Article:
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Plant Physiol. 2007 Mar;143(3):1203-19. Epub 2007 Jan 19.

Developmental analysis of maize endosperm proteome suggests a pivotal role for pyruvate orthophosphate dikinase.

Author information

  • 1Unité Mixte de Recherche 206, Chimie Biologique, Institut National de la Recherche Agronomique, Institut National Agronomique Paris-Grignon, F-78850 Thiverval Grignon, France. mechin@grignon.inra.fr

Abstract

Although the morphological steps of maize (Zea mays) endosperm development are well described, very little is known concerning the coordinated accumulation of the numerous proteins involved. Here, we present a proteomic study of maize endosperm development. The accumulation pattern of 409 proteins at seven developmental stages was examined. Hierarchical clustering analysis allowed four main developmental profiles to be recognized. Comprehensive investigation of the functions associated with clusters resulted in a consistent picture of the developmental coordination of cellular processes. Early stages, devoted to cellularization, cell division, and cell wall deposition, corresponded to maximal expression of actin, tubulins, and cell organization proteins, of respiration metabolism (glycolysis and tricarboxylic acid cycle), and of protection against reactive oxygen species. An important protein turnover, which is likely associated with the switch from growth and differentiation to storage, was also suggested from the high amount of proteases. A relative increase of abundance of the glycolytic enzymes compared to tricarboxylic acid enzymes is consistent with the recent demonstration of anoxic conditions during starch accumulation in the endosperm. The specific late-stage accumulation of the pyruvate orthophosphate dikinase may suggest a critical role of this enzyme in the starch-protein balance through inorganic pyrophosphate-dependent restriction of ADP-glucose synthesis in addition to its usually reported influence on the alanine-aromatic amino acid synthesis balance.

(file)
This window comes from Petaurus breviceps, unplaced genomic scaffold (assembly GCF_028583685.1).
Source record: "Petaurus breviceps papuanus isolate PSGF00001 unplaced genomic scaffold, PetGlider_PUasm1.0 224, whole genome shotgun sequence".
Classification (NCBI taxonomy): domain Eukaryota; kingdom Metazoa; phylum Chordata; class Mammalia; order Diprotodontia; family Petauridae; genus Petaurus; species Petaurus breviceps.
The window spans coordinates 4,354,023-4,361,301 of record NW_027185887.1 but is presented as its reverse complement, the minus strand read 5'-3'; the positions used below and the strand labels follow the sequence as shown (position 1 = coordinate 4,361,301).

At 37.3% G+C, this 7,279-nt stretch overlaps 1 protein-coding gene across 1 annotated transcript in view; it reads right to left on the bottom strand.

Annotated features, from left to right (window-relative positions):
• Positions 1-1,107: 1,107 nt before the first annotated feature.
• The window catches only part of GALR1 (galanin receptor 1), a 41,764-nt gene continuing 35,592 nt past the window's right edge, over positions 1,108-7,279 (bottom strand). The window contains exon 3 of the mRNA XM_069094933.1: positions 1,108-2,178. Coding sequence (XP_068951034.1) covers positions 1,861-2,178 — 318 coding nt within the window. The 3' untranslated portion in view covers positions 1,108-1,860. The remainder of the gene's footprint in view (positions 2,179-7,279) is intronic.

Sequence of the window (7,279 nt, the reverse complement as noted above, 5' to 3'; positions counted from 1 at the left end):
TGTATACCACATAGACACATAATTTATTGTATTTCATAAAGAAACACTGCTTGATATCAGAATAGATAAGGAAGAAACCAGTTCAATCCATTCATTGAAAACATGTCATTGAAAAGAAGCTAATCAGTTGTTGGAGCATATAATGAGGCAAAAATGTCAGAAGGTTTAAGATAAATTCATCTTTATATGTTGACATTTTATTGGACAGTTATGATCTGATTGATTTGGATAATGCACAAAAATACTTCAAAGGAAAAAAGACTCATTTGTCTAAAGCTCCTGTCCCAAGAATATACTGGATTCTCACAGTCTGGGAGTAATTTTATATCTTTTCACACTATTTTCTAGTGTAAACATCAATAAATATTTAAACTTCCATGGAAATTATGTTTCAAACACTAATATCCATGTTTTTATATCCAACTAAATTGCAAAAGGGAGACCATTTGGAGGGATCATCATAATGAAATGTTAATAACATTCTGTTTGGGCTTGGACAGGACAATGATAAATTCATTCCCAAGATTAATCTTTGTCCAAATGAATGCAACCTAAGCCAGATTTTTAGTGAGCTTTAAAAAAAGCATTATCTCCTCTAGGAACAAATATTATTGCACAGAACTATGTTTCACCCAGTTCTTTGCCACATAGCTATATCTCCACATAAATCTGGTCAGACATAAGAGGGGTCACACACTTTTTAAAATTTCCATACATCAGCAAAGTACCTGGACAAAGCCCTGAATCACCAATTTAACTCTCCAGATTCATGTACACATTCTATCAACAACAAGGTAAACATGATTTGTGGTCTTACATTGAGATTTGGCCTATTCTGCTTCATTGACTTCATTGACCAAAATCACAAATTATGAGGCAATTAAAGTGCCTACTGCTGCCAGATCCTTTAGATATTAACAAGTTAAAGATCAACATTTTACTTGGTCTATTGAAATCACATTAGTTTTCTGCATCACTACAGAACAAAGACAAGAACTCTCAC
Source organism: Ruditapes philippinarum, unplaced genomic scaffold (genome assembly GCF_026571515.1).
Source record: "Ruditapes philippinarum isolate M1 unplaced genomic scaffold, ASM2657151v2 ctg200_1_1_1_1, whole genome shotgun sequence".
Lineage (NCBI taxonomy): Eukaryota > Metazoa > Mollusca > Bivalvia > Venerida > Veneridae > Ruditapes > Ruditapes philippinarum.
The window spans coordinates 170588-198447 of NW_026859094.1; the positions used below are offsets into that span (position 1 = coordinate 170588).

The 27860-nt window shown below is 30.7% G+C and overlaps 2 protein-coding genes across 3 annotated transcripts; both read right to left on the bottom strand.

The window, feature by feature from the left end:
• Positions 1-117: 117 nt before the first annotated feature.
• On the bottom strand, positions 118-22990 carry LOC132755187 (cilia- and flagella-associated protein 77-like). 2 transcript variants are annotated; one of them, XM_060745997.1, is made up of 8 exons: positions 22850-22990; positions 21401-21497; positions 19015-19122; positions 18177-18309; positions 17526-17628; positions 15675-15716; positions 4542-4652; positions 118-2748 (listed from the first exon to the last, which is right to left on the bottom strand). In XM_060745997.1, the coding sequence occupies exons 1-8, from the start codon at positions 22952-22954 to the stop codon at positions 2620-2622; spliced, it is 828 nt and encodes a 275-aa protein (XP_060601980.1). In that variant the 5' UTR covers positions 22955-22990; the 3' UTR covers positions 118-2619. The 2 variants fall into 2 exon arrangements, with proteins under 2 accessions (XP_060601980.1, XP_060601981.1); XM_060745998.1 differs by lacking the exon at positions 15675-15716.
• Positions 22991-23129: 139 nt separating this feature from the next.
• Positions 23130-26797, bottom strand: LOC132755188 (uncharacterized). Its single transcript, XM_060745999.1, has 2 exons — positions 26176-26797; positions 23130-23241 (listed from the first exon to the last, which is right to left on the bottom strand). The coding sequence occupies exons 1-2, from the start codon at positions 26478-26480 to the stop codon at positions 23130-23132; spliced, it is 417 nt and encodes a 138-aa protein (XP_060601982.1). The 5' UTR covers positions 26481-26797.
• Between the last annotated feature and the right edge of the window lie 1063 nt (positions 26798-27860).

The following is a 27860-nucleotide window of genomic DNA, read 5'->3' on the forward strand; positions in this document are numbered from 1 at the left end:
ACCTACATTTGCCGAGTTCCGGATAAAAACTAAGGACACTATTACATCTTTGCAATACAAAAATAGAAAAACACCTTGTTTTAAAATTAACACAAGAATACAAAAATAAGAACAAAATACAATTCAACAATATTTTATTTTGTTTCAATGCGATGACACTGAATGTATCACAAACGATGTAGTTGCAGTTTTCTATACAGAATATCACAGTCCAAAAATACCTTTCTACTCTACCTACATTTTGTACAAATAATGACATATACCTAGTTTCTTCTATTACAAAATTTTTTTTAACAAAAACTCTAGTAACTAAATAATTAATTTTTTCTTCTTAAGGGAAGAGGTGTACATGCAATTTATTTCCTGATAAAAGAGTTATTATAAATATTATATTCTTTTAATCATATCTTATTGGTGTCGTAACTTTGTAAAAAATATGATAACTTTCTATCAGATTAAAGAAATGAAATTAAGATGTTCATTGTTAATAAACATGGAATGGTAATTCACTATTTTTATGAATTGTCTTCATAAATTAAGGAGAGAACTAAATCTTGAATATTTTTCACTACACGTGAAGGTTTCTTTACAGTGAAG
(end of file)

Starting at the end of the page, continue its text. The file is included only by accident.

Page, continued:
PMID:
17237188
[PubMed - indexed for MEDLINE]
PMCID:
PMC1820922
Free PMC Article

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